Ukrainian President Petro Poroshenko warned on Thursday of a "colossal threat" of renewed fighting with pro-Russian rebels after a surge in violence that left at least 26 people dead.
Fresh clashes erupted near the rebel stronghold of Donetsk on Wednesday, in one of the worst outbreaks of violence since a European-brokered truce was agreed in February. The upsurge in fighting revived fears in Kiev that the separatists may be gearing up for a new push into government-controlled territory.
In an annual address to parliament, Ukrainian President Petro Poroshenko warned of the "permanent danger" of Russia unleashing "a full-blown war" against Ukraine. "There remains a colossal threat of resumption of large-scale fighting on the part of Russian terrorist groups," Poroshenko said, referring to the insurgents.
The Ukrainian president claimed that more than 9,000 Russian soldiers were now in east Ukraine to support the rebellion and that Moscow kept supplying separatist forces with new weapons.
The EU and Germany expressed alarm over the new spiral of violence, with European Commission spokeswoman Maja Kocijancic calling the clashes "the most serious violation" yet of the February ceasefire. "The truce is fragile, the violations can lead to us again falling back into a state of military escalation," said German Foreign Minister Frank-Walter Steinmeier.
The UN Security Council will hold an emergency meeting on Friday to discuss the escalation, while NATO chief Jens Stoltenberg sounded the alarm over Russia's increasingly aggressive behaviour. What we see is increased unpredictability, increased insecurity, increased nervousness," the former Norwegian prime minister said.
The Kremlin accused Kiev of seeking to torpedo the truce ahead of an EU summit in June which will discuss whether to extend sanctions against Russia that are set to expire in July. No doubt these provocations are being organised by the Ukrainian army," Russian President Vladimir Putin's spokesman Dmitry Peskov told reporters. "We are seriously worried by this indeed."
Russian Foreign Minister Sergei Lavrov said the peace deal faced a constant threat from the Ukrainian authorities. "The February 12 Minsk agreements are under constant threat of breaking down because of the actions of the Kiev authorities who are trying to avoid fulfilling their obligations to establish direct dialogue with the Donbass," Lavrov said, referring to the rebel-controlled territory.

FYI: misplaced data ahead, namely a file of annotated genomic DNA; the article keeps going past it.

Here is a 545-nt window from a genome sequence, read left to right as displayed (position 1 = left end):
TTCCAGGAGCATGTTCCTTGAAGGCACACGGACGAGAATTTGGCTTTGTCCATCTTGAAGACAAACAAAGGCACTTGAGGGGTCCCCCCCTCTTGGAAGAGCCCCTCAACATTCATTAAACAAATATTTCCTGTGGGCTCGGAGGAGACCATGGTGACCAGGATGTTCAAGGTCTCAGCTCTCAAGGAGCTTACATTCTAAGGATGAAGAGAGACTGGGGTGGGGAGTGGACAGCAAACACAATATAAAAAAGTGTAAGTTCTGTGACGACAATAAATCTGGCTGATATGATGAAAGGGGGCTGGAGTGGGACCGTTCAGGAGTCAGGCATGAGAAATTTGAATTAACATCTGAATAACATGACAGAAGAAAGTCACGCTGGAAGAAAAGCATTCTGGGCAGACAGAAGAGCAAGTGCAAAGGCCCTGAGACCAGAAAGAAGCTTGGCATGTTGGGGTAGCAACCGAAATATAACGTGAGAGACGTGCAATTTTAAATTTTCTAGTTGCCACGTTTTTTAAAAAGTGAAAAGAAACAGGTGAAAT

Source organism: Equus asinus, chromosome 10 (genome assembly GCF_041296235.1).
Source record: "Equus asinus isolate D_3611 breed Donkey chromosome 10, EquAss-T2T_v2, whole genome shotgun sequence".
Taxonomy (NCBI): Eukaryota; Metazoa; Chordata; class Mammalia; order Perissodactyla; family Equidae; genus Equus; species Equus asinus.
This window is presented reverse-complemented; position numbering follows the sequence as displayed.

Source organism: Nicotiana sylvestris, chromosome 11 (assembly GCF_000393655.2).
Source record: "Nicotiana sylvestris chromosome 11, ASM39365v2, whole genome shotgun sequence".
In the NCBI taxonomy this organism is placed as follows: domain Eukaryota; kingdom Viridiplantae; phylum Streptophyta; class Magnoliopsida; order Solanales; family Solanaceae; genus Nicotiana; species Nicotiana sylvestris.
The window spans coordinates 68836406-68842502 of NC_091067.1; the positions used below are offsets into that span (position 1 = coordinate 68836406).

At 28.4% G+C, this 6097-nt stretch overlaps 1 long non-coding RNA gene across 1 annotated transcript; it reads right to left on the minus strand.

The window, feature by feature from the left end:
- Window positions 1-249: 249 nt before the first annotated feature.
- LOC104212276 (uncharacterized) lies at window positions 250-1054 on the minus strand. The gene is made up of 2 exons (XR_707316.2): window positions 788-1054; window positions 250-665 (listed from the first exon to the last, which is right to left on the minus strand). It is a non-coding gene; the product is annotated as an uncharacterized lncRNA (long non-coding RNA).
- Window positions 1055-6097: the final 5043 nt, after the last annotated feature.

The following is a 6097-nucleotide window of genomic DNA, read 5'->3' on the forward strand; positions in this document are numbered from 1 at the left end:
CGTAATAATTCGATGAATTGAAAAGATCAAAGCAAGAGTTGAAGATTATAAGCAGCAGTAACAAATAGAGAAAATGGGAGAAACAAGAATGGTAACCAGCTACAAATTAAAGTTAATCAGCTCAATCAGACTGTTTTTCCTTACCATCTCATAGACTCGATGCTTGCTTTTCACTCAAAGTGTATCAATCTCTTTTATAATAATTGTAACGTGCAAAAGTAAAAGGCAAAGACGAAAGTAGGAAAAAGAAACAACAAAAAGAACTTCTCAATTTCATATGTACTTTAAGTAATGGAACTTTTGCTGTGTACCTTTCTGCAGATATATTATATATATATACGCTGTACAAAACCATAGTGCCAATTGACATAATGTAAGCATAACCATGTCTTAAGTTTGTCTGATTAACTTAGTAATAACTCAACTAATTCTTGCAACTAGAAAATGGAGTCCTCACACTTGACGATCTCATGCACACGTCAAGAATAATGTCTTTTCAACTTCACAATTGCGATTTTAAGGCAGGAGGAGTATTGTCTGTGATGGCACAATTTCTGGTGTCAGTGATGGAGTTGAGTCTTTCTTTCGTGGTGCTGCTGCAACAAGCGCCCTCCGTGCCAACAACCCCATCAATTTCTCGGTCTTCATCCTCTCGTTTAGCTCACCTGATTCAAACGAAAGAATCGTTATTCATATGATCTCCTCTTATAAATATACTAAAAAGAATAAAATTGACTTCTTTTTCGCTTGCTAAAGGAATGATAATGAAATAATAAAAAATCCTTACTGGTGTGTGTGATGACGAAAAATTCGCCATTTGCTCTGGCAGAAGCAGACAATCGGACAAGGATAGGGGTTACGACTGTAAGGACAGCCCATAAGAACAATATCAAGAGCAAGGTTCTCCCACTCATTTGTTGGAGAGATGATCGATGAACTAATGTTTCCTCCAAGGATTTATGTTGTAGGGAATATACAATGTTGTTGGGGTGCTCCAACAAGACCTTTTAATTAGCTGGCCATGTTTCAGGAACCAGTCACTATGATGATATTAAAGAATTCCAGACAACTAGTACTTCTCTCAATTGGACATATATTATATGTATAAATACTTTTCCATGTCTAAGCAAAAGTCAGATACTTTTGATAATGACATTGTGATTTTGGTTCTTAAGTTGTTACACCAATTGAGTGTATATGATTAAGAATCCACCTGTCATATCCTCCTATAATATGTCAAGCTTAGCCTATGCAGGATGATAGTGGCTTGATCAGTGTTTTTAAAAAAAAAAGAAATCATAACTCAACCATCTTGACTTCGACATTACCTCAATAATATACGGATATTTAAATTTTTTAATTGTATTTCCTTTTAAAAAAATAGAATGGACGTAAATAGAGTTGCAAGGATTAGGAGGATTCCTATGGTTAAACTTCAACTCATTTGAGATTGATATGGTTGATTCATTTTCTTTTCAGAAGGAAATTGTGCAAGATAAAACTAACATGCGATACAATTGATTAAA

The hot-button issue of Russian sanctions is also expected to come up at a G7 summit in Germany this weekend. The United States, which has also hit Moscow with stinging sanctions, warned on Wednesday that should the crisis escalate Moscow would face further punishment.
The Ukrainian army on Wednesday accused pro-Russian forces of launching a large-scale attack on the settlement of Maryinka, west of Donetsk, in breach of the truce brokered by the West.
Killed and wounded
Senior separatist commander Eduard Basurin said 16 rebels and five civilians had died over the past 24 hours. An estimated 38 civilians and 86 rebels had also been wounded, he said.
Kiev authorities said that five soldiers had been killed and 39 wounded in the latest upsurge in fighting. The fighting died down on Wednesday afternoon and authorities said on Thursday they were clearing mines and unexploded shells.
A Ukrainian soldier said the rebels were probing at weak spots in Kiev's defense. "They grouped together and tried to hammer Maryinka. Today they have been trying out Avdiivka," the serviceman, who goes by the call sign Shifer (Slate), told AFP.
A resident of Maryinka, Svetlana Mokraya, said she had spent the previous day hiding in a basement. "We spent more than 13 hours there," the 49-year-old housewife told AFP. "We'd only emerge outside for one or two minutes when they'd reload the Grads (rocket launchers) I guess."
Separatist forces denied that they had gone on the offensive, saying they had reacted to defend their people from a genocide. Kiev and the West accuse Moscow of backing the Russian-speaking rebels with weapons, money and troops. More than 6,400 people have been killed in the fighting since April 2014, according to the United Nations.
Moscow has repeatedly accused Ukrainian authorities of discriminating against Russian speakers in the east. As violence flared in Ukraine, Russia's ruble - battered by the economic crisis brought on by Western sanctions and plunging oil prices - tumbled on Wednesday, falling by around 3 percent against the dollar and euro to its lowest level in two months.
The currency kept sliding on Thursday, reaching 63 rubles against the euro for the first time since early April.